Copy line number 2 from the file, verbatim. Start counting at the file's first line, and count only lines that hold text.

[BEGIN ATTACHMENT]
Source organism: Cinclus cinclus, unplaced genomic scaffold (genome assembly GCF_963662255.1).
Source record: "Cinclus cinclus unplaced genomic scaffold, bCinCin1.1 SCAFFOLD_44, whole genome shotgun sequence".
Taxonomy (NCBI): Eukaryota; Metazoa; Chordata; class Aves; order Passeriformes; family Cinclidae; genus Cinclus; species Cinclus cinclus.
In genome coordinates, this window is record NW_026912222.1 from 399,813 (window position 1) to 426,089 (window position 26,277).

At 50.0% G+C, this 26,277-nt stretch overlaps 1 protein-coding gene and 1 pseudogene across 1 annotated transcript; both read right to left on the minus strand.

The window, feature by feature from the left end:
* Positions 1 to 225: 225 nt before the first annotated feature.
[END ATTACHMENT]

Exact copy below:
Source record: "Cinclus cinclus unplaced genomic scaffold, bCinCin1.1 SCAFFOLD_44, whole genome shotgun sequence".